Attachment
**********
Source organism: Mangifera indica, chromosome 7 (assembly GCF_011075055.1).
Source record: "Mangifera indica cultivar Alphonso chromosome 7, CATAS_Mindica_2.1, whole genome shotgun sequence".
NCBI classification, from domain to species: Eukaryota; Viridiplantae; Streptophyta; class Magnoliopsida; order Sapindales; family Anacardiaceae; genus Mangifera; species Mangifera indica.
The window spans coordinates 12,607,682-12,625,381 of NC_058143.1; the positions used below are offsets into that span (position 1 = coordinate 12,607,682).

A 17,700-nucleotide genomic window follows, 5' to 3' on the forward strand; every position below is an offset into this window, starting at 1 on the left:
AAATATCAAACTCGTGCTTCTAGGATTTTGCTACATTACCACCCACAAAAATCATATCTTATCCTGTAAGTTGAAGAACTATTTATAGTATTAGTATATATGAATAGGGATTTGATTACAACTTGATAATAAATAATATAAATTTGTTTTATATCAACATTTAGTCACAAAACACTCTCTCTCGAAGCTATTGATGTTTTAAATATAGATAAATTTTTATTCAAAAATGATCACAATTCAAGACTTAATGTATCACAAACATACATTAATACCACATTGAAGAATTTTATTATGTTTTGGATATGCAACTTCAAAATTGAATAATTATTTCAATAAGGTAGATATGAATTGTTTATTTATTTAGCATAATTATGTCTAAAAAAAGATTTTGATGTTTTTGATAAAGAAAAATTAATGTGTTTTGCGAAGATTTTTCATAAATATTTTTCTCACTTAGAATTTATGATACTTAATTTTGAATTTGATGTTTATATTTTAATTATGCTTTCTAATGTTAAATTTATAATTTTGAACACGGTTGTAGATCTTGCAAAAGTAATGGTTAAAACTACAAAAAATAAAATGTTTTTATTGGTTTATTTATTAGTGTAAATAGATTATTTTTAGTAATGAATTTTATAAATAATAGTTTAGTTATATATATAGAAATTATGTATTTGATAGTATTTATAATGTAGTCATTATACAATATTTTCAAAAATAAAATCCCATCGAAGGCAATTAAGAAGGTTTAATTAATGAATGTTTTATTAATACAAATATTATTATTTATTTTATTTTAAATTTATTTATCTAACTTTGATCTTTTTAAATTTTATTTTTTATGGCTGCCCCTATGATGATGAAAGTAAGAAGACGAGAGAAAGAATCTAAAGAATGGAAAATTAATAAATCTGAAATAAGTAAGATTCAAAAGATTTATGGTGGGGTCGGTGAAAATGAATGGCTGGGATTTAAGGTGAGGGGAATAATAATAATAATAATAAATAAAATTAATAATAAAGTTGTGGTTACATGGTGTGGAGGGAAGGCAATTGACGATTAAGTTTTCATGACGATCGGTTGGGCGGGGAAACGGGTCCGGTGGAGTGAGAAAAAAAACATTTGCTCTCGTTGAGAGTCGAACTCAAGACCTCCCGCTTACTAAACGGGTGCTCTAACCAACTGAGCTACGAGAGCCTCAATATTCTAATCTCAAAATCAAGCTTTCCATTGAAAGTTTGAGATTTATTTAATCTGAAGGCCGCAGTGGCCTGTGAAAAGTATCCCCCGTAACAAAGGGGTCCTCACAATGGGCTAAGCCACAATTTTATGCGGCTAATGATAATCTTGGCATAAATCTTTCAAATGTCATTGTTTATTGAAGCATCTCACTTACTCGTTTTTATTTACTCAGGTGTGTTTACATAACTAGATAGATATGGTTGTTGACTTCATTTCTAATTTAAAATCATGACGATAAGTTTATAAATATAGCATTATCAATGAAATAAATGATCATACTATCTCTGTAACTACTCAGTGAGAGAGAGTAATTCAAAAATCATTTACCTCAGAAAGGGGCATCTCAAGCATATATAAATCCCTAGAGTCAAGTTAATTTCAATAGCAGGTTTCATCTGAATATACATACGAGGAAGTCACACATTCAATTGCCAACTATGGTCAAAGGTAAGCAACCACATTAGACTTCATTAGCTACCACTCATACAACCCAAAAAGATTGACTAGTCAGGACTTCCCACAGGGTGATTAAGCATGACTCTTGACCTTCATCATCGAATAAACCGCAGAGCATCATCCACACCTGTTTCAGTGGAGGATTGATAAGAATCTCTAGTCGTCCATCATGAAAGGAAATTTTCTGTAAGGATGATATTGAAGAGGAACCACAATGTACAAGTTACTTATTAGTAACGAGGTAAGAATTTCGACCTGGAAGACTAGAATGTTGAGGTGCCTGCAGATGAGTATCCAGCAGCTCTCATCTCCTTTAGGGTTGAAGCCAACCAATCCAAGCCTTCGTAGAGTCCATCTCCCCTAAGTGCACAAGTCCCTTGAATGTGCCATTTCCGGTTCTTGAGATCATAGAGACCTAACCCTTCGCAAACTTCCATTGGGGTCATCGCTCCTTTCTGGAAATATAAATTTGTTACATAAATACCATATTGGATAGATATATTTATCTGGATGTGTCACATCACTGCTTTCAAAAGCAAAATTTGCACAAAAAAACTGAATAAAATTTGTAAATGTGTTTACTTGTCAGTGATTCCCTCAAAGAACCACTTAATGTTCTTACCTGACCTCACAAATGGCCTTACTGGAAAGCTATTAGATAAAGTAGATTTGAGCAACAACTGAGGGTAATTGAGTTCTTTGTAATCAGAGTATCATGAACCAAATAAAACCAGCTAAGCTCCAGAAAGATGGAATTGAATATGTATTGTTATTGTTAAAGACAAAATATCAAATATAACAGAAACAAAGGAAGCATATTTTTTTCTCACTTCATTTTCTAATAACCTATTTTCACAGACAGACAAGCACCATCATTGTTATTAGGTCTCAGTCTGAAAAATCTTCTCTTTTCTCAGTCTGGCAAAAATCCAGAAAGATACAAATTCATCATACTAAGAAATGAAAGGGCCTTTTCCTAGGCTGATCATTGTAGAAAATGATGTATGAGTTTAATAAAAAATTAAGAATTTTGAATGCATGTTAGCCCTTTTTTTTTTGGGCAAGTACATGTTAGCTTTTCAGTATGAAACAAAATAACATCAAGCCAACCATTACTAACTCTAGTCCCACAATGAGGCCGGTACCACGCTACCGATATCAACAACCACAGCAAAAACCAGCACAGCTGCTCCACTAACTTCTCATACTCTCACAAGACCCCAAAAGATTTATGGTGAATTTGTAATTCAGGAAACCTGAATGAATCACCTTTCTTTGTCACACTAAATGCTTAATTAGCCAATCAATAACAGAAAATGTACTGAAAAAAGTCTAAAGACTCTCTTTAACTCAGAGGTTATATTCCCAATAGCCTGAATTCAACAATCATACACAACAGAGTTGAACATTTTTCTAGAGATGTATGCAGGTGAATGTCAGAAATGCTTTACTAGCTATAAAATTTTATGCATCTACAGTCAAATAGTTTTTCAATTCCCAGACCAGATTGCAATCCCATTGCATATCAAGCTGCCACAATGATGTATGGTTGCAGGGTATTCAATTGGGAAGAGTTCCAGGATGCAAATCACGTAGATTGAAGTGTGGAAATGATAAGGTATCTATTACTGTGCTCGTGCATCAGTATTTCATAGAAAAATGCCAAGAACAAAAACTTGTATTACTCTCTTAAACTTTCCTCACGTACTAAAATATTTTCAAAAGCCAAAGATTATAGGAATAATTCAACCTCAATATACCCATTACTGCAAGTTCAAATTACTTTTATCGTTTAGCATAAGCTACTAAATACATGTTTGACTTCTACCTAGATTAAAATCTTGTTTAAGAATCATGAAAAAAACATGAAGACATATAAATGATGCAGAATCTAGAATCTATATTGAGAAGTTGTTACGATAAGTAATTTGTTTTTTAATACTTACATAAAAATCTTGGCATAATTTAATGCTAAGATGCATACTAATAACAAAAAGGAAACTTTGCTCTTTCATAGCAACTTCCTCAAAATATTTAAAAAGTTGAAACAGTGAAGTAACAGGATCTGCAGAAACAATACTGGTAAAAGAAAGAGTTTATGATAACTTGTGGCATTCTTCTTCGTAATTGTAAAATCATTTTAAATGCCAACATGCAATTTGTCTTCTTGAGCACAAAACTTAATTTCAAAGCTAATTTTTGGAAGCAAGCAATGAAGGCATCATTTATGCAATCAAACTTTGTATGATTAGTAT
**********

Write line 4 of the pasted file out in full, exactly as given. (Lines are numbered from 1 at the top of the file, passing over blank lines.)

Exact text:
The window spans coordinates 12,607,682-12,625,381 of NC_058143.1; the positions used below are offsets into that span (position 1 = coordinate 12,607,682).